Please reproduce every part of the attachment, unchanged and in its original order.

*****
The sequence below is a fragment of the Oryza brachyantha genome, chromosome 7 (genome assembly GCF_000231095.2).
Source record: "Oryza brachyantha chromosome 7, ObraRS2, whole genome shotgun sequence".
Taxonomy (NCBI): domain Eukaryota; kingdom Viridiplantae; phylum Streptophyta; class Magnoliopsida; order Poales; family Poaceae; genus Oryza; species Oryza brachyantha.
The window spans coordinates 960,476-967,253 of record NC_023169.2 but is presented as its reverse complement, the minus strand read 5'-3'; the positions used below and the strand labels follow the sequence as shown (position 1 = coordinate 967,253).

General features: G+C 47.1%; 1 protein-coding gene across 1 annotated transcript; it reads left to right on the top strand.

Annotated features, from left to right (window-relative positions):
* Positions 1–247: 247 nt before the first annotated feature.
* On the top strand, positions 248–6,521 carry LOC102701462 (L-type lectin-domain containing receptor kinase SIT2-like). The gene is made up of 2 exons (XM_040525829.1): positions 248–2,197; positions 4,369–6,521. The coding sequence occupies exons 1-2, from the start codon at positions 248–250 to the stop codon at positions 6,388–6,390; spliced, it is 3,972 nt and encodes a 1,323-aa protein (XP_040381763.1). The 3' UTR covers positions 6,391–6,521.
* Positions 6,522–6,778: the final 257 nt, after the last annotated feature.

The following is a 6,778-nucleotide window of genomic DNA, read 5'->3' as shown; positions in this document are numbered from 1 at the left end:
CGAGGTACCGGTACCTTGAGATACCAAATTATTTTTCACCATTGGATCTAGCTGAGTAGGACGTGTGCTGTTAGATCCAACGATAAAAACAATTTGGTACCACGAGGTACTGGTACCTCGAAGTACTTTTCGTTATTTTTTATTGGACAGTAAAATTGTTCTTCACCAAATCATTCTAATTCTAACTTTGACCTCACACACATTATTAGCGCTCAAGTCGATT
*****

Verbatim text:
The sequence below is a fragment of the Oryza brachyantha genome, chromosome 7 (genome assembly GCF_000231095.2).
Source record: "Oryza brachyantha chromosome 7, ObraRS2, whole genome shotgun sequence".
Taxonomy (NCBI): domain Eukaryota; kingdom Viridiplantae; phylum Streptophyta; class Magnoliopsida; order Poales; family Poaceae; genus Oryza; species Oryza brachyantha.
The window spans coordinates 960,476-967,253 of record NC_023169.2 but is presented as its reverse complement, the minus strand read 5'-3'; the positions used below and the strand labels follow the sequence as shown (position 1 = coordinate 967,253).

General features: G+C 47.1%; 1 protein-coding gene across 1 annotated transcript; it reads left to right on the top strand.

Annotated features, from left to right (window-relative positions):
* Positions 1–247: 247 nt before the first annotated feature.
* On the top strand, positions 248–6,521 carry LOC102701462 (L-type lectin-domain containing receptor kinase SIT2-like). The gene is made up of 2 exons (XM_040525829.1): positions 248–2,197; positions 4,369–6,521. The coding sequence occupies exons 1-2, from the start codon at positions 248–250 to the stop codon at positions 6,388–6,390; spliced, it is 3,972 nt and encodes a 1,323-aa protein (XP_040381763.1). The 3' UTR covers positions 6,391–6,521.
* Positions 6,522–6,778: the final 257 nt, after the last annotated feature.

The following is a 6,778-nucleotide window of genomic DNA, read 5'->3' as shown; positions in this document are numbered from 1 at the left end:
CGAGGTACCGGTACCTTGAGATACCAAATTATTTTTCACCATTGGATCTAGCTGAGTAGGACGTGTGCTGTTAGATCCAACGATAAAAACAATTTGGTACCACGAGGTACTGGTACCTCGAAGTACTTTTCGTTATTTTTTATTGGACAGTAAAATTGTTCTTCACCAAATCATTCTAATTCTAACTTTGACCTCACACACATTATTAGCGCTCAAGTCGATT